• May 1, 2014
    Paradisesnake
    Namespaced an example + did some formatting.
  • May 1, 2014
    AgProv
    More Terry Pratchett examples: in the Discworld:

    • In Going Postal, it is revealed that the Royal Post Office in Ankh-Morpork, formerly a city institution employing thousands, has atrophied with the years to a point where only two men remain - an elderly eccentric and a young boy who could be described as a little bit strange. The job of the new manager is to get it up and running again - with a staff of only two men and a cat.
    • And the City Night Watch, made virtually redundant by the legalising of crime, is reduced to four men to police a city of a million. Two incompetents and an idealist, commanded by an alcoholic...
  • May 5, 2014
    Chabal2
    • A game mechanic in Pharaoh, and quite possibly the single biggest headache in the game. Services that have less than full staff work slower, and since housing and industry depend on these services walking past, this creates a Catch 22 Dilemma: housing is devolving because the lack of services, so people are kicked out. This lowers your population, and in turn the amount of available workers, which means services suffer, which means devolving housing, which... Compounded by the fact that some buildings don't work at all with even a single worker missing, to the point where the game considers that up 5% unemployment (out of thousands) to be fine, a mere 10 workers is a major cause for alarm (when it's quite common to see shortages in the hundreds).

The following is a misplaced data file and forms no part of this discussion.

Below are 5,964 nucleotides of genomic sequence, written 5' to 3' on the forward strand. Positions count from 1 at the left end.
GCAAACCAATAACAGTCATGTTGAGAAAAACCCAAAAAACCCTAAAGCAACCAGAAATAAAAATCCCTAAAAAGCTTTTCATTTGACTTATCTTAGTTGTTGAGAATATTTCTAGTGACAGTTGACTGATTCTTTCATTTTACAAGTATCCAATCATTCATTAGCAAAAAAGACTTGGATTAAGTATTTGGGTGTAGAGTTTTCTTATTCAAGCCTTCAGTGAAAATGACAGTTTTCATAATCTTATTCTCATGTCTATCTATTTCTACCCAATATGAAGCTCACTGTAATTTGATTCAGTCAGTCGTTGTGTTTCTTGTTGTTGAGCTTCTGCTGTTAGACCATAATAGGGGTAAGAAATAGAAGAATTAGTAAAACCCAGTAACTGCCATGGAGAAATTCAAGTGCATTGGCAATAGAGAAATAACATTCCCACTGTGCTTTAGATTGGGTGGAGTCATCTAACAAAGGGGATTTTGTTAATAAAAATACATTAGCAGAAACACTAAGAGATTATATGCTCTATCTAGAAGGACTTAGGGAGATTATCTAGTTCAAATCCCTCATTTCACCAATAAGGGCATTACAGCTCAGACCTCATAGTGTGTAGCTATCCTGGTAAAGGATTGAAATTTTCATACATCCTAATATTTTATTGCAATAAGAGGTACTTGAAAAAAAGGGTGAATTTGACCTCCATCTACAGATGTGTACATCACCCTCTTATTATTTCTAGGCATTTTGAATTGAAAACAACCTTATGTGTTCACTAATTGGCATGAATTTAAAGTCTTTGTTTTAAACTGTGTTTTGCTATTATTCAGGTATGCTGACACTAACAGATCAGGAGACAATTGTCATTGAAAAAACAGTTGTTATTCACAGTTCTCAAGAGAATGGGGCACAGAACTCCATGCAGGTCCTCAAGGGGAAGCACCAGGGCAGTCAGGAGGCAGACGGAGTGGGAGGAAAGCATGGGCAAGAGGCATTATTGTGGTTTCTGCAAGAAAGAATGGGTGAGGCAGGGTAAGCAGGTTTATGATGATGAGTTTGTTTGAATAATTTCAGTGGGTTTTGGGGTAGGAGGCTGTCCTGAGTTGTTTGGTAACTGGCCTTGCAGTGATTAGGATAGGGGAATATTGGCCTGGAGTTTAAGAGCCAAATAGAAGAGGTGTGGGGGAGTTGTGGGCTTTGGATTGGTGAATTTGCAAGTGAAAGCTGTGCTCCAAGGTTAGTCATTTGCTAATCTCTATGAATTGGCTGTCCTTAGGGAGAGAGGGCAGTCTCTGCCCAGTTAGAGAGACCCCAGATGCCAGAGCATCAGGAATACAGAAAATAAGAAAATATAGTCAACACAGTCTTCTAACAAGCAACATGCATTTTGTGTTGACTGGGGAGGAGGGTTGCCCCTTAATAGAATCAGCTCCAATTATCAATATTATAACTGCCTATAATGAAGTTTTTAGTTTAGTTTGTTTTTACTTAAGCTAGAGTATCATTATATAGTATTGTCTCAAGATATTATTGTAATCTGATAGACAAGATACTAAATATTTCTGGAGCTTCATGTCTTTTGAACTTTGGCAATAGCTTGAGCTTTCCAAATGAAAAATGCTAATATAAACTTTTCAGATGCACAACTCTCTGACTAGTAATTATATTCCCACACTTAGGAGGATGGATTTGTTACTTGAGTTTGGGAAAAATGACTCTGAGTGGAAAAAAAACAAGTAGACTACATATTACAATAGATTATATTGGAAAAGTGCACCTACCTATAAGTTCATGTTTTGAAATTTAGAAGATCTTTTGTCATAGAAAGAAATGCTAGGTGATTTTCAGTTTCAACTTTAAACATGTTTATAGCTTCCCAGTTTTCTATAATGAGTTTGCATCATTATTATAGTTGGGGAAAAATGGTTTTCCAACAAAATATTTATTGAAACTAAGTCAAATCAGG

• Thankfully, there are several Acceptable Breaks From Reality to deal with this: workers are taken from the workforce as a whole, so closing a mine frees up workers for farming or training musicians, you can order entire sectors to be fully staffed at the cost of others, and you only need a single house near the industry to get workers to it instead of a fully-supported neighborhood.
  • May 5, 2014
    Arivne
    Edit: Moved example to Crew Of One and merged it with the entry there.
  • May 5, 2014
    StrixObscuro
    Literature
    • In Island In The Sea Of Time, the island of Nantucket suddenly finds itself short-staffed in every single aspect of infrastructure after the island is thrown back in time to the Bronze Age.

    Video Games
    • In Dragon Age Origins, the Grey Wardens are left seriously under-staffed in Fereldan thanks to Loghain's decision to leave them to die at Ostagar.
  • May 6, 2014